Im assuming this means that they have their old games still. Then why do they not have the console?

        *im not considering people that go for the EB "deals" with console trade ins, I hope they are the minority, lol

        If a child of mine is so attached to an old game, then let them play the old game on the old console.

          Yep, because the immense successes of the PS3 and the Gamecube, the two most recent consoles with a lack of backwards capability, clearly show that it's not at all important to have.

            To Ed: The problem is Nintendo is releasing a new console with especific games every few years, if a user owns DS and now 3DS, would like to play DSi games also, and definitively is not going to purchase DSi, so backwards compatibility is a must.

      You're also forgetting those people who wouldn't be able to afford one if they couldn't trade their old hardware. I wouldn't be getting one at all if I wasn't getting $250 off thanks to my trade in, so if it didn't play old games I couldn't justify it at all.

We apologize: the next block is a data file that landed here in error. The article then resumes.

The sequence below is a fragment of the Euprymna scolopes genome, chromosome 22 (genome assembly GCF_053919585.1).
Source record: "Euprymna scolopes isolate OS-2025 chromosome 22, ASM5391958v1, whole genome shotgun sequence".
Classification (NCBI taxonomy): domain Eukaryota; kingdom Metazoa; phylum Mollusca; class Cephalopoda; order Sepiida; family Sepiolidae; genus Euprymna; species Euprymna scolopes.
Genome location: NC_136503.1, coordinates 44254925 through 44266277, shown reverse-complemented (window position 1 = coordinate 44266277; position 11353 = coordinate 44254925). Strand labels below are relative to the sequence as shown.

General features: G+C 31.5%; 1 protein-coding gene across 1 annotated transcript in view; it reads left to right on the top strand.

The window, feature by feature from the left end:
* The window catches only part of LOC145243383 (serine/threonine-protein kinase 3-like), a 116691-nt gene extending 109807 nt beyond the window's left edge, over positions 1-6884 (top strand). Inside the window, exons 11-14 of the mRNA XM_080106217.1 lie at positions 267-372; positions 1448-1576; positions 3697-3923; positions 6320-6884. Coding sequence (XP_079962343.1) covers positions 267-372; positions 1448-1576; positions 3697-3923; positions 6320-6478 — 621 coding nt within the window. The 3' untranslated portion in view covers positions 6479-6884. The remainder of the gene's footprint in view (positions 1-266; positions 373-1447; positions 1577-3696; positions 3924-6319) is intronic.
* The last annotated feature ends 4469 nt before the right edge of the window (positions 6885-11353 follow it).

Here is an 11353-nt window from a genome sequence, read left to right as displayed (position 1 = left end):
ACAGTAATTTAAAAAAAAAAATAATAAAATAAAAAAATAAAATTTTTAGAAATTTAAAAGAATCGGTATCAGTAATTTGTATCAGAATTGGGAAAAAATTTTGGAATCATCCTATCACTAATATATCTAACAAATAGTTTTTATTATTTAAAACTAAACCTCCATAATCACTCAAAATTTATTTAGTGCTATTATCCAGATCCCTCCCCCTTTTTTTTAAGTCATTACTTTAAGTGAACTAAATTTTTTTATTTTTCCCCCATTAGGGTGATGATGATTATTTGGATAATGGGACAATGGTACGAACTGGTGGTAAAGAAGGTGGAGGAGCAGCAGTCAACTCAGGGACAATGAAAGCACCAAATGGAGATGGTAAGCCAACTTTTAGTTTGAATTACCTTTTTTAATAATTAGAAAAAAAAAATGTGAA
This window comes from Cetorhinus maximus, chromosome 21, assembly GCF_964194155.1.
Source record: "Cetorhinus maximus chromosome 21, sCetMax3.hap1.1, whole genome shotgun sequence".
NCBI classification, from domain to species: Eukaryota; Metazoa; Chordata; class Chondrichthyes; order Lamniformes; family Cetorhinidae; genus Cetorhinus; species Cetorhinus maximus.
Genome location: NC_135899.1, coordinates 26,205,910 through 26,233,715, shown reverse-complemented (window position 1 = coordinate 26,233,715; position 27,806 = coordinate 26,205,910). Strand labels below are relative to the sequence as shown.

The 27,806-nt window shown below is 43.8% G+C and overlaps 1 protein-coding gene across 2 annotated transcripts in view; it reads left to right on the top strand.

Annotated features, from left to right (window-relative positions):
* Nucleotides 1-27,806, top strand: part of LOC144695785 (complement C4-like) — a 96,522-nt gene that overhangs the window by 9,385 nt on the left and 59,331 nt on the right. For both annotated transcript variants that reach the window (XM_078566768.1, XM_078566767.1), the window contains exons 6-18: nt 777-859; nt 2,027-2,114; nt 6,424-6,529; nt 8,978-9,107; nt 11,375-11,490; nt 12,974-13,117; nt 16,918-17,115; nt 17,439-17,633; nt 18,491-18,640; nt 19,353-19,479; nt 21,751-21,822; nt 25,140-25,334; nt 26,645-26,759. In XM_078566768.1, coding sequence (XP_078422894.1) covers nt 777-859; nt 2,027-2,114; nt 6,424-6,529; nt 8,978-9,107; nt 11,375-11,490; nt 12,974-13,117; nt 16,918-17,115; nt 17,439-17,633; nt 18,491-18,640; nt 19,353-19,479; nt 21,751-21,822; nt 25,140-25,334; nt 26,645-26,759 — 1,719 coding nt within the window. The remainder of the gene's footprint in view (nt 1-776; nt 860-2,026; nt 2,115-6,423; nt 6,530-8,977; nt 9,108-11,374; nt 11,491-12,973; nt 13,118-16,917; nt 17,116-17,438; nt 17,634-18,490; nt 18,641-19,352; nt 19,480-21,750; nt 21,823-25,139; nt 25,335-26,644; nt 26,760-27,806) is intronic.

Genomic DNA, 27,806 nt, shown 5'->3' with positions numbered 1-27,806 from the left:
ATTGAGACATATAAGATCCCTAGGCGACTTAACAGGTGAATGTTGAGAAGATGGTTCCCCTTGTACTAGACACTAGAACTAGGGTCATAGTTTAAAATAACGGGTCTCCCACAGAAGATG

Nintendo is smart enough to know their launch titles are weak and that most 3DS owners will be using them to play DS games for a good period until better ones come out. It also gives the console an instant quality library of games. For now, it's Pokemon Black/White.

      For the DS, it was the excellent games that came out in the tail end of the GBA's life.

      For the GBA, it was Zelda Ages/Seasons. Which indeed had a big feature on the boxes to assure people it can run on their new console.

        Oh yeah. Totally. Nintendo put in backward compatibility because they felt that their own launch titles were weak.

        Don't take your opinion and attempt to pass it off as Nintendos opinion too.

      eh you get backlash I never upgraded from a DSlite to DSI because i wanted to still be able to play my large back catalog.

      It's the one thing i love about my PC that i can play anything released ever(sometimes with a little effort but eh)
      games that otherwise are near on impossible to find or play